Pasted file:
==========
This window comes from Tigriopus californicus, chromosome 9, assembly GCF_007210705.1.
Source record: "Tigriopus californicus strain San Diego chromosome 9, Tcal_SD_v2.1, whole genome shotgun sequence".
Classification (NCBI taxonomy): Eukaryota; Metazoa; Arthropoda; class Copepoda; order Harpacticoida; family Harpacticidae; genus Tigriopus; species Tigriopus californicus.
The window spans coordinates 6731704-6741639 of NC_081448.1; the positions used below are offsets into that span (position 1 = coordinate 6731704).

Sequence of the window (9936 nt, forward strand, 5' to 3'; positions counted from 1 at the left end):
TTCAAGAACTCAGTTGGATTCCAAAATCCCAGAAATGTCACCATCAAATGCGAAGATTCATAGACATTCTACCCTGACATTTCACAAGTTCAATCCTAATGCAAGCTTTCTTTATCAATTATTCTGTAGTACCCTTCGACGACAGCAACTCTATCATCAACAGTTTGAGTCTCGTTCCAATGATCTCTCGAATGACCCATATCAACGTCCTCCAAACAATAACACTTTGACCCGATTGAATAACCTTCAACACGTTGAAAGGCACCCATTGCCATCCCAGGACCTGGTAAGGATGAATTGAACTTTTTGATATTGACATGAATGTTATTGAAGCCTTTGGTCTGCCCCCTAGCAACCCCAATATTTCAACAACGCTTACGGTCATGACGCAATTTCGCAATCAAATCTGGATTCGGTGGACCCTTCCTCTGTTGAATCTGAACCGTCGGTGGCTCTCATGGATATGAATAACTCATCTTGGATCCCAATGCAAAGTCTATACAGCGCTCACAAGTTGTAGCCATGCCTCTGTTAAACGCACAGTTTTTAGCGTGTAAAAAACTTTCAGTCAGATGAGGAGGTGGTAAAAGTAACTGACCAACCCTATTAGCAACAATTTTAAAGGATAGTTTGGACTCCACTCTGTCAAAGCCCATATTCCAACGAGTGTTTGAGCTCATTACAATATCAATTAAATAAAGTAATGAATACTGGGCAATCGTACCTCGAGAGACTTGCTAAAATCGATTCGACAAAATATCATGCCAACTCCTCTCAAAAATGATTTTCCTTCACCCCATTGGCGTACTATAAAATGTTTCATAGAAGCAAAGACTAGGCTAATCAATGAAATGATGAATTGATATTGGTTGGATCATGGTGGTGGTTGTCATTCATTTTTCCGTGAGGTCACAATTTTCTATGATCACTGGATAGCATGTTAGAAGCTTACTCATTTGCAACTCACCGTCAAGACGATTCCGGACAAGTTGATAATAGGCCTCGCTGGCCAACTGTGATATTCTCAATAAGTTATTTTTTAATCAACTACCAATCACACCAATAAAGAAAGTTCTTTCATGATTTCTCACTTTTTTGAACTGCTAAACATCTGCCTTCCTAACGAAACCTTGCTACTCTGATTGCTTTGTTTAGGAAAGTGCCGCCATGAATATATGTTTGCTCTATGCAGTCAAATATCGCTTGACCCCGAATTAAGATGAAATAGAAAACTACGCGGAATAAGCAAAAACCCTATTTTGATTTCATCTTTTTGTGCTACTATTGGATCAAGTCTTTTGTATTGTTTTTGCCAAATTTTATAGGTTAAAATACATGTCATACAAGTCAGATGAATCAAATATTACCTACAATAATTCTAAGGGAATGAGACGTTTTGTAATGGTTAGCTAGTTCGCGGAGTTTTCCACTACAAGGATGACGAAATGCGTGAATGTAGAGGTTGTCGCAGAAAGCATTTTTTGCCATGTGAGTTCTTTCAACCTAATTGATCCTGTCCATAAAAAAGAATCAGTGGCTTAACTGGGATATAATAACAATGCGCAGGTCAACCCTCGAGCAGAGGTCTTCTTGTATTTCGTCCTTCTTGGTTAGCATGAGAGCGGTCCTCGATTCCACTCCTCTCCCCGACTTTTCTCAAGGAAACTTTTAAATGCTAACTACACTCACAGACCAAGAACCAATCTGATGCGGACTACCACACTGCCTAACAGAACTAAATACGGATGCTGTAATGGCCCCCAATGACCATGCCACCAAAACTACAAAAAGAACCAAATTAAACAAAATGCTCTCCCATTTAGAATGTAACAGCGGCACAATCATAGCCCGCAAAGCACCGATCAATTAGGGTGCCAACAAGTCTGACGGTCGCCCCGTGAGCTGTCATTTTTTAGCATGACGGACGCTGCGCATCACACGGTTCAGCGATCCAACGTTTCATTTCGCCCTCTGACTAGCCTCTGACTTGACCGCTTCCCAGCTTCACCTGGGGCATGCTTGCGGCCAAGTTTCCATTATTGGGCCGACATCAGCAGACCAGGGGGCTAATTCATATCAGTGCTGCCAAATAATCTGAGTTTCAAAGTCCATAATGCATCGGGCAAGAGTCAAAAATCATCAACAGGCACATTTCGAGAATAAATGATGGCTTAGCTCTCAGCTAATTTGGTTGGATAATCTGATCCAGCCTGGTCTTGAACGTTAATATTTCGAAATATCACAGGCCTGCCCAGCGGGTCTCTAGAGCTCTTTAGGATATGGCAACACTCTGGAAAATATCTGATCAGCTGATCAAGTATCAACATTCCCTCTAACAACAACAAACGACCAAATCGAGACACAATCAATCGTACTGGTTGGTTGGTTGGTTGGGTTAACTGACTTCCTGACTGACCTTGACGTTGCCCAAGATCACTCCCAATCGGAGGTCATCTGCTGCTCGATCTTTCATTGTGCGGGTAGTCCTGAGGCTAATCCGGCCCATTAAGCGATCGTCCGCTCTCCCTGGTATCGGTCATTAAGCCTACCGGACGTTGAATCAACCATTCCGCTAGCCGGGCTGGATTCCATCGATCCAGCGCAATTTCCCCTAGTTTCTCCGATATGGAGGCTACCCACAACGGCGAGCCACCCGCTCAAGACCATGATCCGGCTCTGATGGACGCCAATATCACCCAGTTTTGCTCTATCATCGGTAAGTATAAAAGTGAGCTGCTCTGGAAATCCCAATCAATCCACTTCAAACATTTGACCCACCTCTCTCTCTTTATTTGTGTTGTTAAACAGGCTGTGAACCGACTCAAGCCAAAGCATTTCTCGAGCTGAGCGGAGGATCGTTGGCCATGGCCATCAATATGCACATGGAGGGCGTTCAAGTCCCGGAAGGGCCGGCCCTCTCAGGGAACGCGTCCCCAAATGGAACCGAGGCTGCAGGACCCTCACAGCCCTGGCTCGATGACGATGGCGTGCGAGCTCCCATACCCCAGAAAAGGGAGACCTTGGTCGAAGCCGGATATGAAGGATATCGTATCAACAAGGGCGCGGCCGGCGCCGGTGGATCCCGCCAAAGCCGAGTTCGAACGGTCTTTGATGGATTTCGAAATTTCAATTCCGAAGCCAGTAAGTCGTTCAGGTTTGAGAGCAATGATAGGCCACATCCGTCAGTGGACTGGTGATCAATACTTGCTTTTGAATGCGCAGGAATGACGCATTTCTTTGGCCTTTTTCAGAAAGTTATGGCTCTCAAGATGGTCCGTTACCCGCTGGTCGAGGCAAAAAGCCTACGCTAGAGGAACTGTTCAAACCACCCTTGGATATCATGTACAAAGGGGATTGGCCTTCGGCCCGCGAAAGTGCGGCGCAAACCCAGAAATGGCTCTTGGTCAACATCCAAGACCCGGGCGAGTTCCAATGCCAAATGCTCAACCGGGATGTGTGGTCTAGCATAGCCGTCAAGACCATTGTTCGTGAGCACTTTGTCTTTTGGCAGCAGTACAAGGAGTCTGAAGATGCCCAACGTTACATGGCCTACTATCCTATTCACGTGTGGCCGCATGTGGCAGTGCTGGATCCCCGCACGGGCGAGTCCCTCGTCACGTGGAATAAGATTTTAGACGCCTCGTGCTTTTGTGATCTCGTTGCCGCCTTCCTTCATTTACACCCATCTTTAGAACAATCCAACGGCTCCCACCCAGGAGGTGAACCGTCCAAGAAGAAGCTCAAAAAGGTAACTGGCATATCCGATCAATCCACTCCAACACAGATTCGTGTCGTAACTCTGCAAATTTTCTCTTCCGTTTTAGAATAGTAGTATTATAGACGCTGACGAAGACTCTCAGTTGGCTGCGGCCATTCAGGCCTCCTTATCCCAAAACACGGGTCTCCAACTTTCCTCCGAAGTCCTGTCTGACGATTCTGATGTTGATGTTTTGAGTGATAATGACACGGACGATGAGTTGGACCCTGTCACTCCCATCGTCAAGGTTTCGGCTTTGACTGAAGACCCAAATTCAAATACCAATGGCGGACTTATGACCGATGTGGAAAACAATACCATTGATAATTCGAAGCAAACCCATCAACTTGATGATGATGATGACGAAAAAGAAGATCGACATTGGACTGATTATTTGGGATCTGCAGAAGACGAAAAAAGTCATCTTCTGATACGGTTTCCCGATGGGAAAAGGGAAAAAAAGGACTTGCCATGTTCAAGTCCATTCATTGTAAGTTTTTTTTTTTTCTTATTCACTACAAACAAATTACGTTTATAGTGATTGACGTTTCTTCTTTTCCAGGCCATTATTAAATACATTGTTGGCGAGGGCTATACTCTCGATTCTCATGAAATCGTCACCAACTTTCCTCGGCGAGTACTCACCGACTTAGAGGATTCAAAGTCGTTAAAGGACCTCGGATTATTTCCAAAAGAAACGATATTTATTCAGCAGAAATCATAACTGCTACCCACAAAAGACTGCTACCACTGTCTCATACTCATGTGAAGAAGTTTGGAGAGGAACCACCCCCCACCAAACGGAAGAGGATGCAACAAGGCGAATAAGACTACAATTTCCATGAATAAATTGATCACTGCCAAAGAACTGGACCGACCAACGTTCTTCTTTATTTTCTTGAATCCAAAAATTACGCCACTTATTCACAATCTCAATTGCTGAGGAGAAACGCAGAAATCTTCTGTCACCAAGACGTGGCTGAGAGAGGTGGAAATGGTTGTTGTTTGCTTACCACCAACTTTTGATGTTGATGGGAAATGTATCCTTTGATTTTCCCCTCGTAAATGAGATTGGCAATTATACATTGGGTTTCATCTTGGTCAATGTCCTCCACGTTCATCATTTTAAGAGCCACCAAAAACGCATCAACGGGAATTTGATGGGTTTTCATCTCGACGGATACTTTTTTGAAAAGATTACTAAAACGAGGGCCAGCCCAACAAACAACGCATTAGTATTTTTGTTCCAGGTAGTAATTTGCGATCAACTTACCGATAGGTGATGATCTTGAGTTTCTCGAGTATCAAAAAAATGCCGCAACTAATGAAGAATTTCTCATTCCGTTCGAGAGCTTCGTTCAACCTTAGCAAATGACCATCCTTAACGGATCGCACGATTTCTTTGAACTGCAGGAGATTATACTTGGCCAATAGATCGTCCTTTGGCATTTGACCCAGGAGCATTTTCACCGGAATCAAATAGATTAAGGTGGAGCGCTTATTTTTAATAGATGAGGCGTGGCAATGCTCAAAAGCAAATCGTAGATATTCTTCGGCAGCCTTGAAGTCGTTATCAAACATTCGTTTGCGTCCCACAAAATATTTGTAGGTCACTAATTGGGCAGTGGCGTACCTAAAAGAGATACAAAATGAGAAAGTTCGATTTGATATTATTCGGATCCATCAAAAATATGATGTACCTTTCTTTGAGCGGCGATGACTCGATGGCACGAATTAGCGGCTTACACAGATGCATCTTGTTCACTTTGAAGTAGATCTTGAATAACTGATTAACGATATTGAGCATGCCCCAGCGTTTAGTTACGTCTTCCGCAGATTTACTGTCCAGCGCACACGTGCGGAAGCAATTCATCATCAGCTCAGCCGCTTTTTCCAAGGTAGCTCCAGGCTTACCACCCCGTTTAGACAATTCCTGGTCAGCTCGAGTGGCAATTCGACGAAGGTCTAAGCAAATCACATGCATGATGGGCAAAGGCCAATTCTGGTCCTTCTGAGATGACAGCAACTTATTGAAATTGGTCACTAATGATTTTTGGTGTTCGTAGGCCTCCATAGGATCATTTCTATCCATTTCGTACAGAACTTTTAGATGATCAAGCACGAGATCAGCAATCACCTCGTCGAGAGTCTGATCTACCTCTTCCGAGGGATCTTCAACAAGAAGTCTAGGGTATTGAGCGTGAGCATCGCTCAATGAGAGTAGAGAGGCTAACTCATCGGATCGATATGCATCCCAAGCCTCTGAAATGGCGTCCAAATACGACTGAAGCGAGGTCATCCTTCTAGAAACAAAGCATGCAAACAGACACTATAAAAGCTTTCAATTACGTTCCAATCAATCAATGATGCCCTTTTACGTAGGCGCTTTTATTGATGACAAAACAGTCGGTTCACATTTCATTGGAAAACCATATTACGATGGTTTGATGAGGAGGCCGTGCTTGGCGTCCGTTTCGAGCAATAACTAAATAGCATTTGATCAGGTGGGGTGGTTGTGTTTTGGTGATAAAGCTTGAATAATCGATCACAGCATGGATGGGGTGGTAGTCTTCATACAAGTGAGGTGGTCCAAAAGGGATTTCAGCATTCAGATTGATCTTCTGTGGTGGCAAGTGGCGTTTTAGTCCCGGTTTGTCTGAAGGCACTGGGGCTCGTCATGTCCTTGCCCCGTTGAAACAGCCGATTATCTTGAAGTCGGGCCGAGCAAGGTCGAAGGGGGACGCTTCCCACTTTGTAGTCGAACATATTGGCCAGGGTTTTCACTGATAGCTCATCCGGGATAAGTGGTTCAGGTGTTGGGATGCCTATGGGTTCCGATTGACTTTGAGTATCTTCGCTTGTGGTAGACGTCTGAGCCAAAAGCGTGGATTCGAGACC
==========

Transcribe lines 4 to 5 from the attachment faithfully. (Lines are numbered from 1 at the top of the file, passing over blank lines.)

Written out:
The window spans coordinates 6731704-6741639 of NC_081448.1; the positions used below are offsets into that span (position 1 = coordinate 6731704).

Sequence of the window (9936 nt, forward strand, 5' to 3'; positions counted from 1 at the left end):